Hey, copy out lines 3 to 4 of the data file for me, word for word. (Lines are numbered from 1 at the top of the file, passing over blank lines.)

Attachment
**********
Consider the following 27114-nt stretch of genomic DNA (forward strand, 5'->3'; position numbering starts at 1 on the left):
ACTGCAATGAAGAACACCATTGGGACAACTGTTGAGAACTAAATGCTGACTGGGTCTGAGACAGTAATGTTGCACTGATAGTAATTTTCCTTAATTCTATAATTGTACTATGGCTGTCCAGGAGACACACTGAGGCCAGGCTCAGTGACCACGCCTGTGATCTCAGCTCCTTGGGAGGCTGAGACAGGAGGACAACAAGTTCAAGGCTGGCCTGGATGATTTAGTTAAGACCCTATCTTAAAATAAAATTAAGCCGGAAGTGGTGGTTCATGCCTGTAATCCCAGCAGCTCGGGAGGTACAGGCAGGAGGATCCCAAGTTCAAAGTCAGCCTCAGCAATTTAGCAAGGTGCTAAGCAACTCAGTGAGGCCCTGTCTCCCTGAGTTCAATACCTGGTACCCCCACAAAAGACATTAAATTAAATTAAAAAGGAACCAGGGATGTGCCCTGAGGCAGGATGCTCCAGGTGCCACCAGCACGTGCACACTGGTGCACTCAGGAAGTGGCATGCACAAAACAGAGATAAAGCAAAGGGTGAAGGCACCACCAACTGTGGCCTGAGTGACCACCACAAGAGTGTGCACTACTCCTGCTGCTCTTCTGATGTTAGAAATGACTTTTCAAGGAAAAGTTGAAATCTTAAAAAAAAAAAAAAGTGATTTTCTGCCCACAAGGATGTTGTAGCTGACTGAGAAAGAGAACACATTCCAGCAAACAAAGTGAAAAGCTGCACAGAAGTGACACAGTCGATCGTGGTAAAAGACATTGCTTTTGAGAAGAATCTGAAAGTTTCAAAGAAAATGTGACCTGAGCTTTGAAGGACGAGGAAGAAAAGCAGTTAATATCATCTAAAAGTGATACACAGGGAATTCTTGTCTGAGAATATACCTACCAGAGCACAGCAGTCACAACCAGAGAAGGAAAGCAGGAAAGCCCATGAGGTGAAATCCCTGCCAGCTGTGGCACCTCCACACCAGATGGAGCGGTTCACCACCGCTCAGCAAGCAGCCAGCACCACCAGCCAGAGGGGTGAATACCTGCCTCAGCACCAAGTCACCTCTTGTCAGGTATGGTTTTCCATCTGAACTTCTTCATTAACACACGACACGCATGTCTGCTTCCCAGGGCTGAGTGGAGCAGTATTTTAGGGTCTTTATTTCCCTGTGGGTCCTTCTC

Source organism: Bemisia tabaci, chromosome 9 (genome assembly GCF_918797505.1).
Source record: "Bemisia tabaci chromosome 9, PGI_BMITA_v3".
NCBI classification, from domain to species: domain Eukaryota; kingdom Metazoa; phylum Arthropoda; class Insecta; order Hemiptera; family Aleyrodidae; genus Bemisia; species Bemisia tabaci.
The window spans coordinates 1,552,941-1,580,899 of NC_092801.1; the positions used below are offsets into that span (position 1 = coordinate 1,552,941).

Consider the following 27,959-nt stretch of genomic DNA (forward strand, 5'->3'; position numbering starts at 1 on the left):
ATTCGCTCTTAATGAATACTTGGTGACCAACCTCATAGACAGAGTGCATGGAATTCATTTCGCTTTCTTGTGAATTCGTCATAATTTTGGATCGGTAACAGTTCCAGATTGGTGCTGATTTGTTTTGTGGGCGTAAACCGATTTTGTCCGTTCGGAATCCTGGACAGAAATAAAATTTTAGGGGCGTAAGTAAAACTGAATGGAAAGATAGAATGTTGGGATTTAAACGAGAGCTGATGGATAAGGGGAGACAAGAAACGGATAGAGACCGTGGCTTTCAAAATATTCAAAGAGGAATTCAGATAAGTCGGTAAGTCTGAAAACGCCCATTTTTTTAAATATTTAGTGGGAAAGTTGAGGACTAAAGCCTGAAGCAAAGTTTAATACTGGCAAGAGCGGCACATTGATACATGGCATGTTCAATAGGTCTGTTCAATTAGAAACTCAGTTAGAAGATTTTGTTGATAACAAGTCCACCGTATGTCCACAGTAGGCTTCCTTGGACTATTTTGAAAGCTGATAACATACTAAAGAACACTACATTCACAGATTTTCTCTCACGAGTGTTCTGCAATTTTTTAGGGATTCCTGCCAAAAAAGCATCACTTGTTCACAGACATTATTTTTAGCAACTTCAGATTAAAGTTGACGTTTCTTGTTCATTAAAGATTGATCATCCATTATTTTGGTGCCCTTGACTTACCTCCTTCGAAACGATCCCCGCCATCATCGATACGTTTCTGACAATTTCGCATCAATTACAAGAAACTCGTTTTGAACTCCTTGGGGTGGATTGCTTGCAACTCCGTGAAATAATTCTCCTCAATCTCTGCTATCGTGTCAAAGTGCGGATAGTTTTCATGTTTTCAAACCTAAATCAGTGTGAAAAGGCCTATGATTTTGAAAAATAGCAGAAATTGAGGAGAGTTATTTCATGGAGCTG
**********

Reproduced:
Source organism: Bemisia tabaci, chromosome 9 (genome assembly GCF_918797505.1).
Source record: "Bemisia tabaci chromosome 9, PGI_BMITA_v3".